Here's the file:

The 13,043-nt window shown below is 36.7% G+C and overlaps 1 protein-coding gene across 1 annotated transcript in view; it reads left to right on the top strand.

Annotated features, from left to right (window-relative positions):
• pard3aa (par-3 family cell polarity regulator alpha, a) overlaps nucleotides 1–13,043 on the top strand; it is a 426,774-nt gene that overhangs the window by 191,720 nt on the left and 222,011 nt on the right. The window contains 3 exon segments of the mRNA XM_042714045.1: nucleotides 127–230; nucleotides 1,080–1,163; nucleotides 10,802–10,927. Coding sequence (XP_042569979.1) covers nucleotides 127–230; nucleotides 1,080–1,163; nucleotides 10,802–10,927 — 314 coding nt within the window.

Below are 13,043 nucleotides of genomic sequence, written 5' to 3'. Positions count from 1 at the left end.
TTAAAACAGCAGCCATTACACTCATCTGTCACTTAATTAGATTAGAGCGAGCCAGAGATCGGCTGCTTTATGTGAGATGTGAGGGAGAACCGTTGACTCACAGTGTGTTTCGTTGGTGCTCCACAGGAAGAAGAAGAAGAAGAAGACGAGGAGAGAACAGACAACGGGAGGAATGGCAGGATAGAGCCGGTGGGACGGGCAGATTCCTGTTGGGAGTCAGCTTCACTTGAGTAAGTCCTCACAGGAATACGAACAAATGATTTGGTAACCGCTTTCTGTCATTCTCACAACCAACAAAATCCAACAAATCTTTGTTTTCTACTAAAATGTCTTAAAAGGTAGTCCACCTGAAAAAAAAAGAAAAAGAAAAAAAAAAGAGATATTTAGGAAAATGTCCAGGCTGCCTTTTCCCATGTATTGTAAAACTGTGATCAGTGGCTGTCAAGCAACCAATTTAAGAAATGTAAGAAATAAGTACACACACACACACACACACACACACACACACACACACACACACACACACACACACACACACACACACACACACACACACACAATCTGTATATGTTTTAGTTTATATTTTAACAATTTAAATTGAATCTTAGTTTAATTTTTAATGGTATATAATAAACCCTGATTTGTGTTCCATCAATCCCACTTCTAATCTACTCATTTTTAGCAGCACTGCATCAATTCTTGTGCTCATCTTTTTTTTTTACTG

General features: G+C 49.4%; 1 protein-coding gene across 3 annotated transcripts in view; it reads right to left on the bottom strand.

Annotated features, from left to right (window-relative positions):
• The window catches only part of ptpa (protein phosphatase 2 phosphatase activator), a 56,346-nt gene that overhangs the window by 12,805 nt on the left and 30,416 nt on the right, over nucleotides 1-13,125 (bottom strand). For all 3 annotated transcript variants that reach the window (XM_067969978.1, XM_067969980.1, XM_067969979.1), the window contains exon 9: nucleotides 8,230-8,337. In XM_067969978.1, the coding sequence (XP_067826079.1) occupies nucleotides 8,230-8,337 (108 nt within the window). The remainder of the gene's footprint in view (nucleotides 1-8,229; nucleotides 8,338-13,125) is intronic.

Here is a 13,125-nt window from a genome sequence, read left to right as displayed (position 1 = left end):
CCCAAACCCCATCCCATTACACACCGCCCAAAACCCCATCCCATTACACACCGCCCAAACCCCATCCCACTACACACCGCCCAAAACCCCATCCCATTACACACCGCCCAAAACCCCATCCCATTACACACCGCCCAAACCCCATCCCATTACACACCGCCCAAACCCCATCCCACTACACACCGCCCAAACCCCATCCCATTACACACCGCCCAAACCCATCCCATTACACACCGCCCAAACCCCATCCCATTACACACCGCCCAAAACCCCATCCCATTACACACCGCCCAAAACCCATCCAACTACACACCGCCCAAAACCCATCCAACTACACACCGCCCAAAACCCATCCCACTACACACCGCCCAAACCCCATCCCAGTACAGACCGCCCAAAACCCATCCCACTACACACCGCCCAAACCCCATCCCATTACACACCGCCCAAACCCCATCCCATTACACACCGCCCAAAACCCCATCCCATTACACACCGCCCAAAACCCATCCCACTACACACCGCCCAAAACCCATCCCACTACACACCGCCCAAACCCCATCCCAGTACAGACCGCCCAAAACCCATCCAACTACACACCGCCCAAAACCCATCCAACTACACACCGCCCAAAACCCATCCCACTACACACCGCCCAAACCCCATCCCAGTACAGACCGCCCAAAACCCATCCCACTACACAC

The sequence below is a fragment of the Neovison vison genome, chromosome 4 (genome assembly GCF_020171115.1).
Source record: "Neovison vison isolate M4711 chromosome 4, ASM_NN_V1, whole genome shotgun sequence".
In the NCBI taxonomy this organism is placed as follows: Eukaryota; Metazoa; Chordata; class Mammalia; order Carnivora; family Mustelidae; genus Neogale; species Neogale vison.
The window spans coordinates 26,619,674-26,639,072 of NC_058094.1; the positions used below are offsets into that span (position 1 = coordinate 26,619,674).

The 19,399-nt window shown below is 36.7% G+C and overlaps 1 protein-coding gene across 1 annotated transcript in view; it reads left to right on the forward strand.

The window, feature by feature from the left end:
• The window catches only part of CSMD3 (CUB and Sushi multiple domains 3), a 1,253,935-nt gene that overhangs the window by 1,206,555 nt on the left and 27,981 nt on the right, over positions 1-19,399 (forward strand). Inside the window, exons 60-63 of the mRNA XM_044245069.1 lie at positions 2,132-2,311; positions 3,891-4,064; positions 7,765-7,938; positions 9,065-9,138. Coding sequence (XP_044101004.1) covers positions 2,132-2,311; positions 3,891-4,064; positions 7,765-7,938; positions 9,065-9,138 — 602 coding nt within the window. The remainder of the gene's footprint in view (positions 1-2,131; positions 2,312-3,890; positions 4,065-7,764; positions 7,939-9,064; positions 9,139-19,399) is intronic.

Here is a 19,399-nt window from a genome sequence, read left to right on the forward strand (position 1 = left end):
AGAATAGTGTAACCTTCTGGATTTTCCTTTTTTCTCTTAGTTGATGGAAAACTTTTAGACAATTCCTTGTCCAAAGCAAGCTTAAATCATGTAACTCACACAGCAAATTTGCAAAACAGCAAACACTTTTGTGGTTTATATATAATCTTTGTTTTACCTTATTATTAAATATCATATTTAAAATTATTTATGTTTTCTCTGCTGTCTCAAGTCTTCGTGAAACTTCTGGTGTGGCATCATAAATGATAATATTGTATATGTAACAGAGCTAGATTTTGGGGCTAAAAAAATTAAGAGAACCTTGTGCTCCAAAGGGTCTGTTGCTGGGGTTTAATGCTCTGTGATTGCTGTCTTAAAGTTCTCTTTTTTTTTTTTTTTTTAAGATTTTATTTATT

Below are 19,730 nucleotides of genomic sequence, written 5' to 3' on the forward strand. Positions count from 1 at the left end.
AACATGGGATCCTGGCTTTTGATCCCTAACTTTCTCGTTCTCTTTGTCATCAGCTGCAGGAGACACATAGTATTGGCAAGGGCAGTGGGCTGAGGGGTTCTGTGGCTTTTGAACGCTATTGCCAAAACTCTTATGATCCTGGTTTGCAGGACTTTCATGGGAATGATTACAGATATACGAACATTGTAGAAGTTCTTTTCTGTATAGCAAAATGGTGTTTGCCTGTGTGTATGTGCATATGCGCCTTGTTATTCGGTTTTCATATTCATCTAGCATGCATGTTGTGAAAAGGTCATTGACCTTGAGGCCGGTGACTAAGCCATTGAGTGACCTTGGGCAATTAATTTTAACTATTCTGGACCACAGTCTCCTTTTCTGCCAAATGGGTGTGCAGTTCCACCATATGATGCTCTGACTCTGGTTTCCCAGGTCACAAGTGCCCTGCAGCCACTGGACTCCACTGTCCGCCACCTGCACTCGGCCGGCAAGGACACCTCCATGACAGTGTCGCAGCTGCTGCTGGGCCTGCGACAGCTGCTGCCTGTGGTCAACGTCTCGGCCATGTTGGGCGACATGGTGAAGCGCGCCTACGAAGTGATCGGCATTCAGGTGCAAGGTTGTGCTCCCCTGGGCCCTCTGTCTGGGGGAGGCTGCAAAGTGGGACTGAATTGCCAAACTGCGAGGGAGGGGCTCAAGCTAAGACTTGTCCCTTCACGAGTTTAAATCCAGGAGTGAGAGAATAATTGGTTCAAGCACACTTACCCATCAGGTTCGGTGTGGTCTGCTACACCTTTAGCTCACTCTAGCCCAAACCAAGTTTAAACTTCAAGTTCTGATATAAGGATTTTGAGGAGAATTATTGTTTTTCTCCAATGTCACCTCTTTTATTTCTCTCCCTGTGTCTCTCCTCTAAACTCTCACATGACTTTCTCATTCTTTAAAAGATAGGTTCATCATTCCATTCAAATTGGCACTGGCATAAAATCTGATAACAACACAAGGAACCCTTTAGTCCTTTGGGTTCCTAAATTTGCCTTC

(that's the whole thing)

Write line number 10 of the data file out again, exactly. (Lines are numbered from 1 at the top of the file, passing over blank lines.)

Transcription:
CCCAAACCCCATCCCATTACACACCGCCCAAAACCCCATCCCATTACACACCGCCCAAACCCCATCCCACTACACACCGCCCAAAACCCCATCCCATTACACACCGCCCAAAACCCCATCCCATTACACACCGCCCAAACCCCATCCCATTACACACCGCCCAAACCCCATCCCACTACACACCGCCCAAACCCCATCCCATTACACACCGCCCAAACCCATCCCATTACACACCGCCCAAACCCCATCCCATTACACACCGCCCAAAACCCCATCCCATTACACACCGCCCAAAACCCATCCAACTACACACCGCCCAAAACCCATCCAACTACACACCGCCCAAAACCCATCCCACTACACACCGCCCAAACCCCATCCCAGTACAGACCGCCCAAAACCCATCCCACTACACACCGCCCAAACCCCATCCCATTACACACCGCCCAAACCCCATCCCATTACACACCGCCCAAAACCCCATCCCATTACACACCGCCCAAAACCCATCCCACTACACACCGCCCAAAACCCATCCCACTACACACCGCCCAAACCCCATCCCAGTACAGACCGCCCAAAACCCATCCAACTACACACCGCCCAAAACCCATCCAACTACACACCGCCCAAAACCCATCCCACTACACACCGCCCAAACCCCATCCCAGTACAGACCGCCCAAAACCCATCCCACTACACAC